We study the problem of improving the performance of online algorithms by incorporating machine-learned predictions. The goal is to design algorithms that are both consistent and robust, meaning that the algorithm performs well when predictions are accurate and maintains worst-case guarantees. Such algorithms have been studied in a recent line of works due to Lykouris and Vassilvitskii (ICML '18) and Purohit et al (NeurIPS '18). They provide robustness-consistency trade-offs for a variety of online problems. However, they leave open the question of whether these trade-offs are tight, i.e., to what extent to such trade-offs are necessary. In this paper, we provide the first set of non-trivial lower bounds for competitive analysis using machine-learned predictions. We focus on the classic problems of ski-rental and non-clairvoyant scheduling and provide optimal trade-offs in various settings.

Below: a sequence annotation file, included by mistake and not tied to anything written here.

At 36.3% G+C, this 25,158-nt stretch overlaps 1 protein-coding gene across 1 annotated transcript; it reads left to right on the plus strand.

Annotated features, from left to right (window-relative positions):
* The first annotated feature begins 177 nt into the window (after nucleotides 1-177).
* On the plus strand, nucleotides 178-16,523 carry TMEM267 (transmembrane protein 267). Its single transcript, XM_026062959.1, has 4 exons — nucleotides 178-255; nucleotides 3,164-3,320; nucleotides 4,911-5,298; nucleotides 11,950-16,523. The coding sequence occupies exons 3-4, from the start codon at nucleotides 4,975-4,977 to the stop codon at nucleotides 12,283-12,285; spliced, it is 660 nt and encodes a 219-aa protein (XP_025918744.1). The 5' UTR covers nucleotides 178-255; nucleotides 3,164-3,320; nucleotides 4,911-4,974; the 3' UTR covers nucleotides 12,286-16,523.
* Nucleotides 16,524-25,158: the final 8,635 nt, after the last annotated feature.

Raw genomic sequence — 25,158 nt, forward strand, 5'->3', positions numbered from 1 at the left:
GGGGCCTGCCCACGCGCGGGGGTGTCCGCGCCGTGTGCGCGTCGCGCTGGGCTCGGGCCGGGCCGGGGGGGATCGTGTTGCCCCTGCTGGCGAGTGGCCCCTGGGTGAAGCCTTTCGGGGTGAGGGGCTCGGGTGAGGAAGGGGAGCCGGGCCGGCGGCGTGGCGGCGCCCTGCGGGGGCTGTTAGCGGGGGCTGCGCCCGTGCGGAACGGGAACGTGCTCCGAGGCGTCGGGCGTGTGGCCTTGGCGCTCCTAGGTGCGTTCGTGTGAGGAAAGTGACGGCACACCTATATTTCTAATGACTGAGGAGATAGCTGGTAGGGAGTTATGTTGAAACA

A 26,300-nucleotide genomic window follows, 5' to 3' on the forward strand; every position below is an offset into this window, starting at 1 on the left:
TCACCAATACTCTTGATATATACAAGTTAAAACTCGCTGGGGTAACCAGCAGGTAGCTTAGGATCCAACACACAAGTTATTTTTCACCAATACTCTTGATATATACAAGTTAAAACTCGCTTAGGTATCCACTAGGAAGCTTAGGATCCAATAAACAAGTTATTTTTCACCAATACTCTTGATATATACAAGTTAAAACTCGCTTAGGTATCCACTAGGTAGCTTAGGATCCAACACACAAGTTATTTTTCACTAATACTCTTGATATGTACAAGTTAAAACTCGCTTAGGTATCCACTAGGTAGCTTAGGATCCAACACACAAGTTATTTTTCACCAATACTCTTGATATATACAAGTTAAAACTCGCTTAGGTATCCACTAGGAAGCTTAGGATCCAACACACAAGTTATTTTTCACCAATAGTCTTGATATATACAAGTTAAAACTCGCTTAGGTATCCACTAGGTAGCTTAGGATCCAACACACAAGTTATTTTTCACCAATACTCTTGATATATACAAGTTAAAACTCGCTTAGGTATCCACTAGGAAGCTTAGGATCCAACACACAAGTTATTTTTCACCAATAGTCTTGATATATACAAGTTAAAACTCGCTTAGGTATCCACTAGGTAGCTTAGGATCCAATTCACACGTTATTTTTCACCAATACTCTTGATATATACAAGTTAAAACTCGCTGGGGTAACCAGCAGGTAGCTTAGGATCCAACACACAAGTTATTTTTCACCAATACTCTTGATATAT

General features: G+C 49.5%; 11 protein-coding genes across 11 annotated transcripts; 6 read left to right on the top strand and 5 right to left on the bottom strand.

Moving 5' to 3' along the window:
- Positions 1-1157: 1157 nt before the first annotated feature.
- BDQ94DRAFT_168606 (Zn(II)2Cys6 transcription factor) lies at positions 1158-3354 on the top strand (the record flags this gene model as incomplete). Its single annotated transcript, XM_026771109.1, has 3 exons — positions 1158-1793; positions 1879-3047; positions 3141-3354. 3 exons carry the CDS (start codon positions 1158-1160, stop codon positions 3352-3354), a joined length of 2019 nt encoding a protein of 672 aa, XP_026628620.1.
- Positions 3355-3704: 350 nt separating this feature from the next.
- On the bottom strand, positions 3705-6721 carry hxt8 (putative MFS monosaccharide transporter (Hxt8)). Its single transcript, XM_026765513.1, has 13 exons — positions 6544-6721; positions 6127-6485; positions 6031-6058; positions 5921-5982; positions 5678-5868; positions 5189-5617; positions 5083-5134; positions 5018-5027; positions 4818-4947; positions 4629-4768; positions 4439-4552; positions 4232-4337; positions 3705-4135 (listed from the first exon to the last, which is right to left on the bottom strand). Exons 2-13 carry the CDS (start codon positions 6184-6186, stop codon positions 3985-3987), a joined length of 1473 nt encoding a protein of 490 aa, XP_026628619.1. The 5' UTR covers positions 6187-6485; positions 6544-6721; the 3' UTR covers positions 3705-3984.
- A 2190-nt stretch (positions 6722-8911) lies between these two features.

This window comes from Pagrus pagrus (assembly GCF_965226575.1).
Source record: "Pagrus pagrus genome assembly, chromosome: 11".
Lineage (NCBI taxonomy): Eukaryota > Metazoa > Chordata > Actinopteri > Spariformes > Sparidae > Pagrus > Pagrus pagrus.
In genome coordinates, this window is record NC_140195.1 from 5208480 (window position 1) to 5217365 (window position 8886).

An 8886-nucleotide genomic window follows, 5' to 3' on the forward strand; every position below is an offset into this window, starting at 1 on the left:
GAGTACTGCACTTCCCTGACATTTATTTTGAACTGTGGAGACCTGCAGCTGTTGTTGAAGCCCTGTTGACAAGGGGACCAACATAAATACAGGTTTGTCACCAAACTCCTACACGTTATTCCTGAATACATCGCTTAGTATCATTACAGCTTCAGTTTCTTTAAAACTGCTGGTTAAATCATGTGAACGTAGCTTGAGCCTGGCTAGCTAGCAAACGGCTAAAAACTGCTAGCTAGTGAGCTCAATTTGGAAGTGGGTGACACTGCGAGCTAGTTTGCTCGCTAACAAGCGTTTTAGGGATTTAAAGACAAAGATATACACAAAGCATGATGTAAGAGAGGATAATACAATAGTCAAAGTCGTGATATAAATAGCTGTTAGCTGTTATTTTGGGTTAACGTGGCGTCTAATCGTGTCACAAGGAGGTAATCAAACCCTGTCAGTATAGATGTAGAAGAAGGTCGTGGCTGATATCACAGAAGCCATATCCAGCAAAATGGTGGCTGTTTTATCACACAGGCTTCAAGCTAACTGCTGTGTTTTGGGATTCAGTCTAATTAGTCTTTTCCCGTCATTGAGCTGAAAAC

Alexander Wei (UC Berkeley)
Fred Zhang (UC Berkeley)
I am a PhD student in the Theory Group of the EECS Department at UC Berkeley, advised by Jelani Nelson. My research lies broadly in algorithm design. I am particularly interested in questions arising from high-dimensional statistics, machine learning, and processing massive data.
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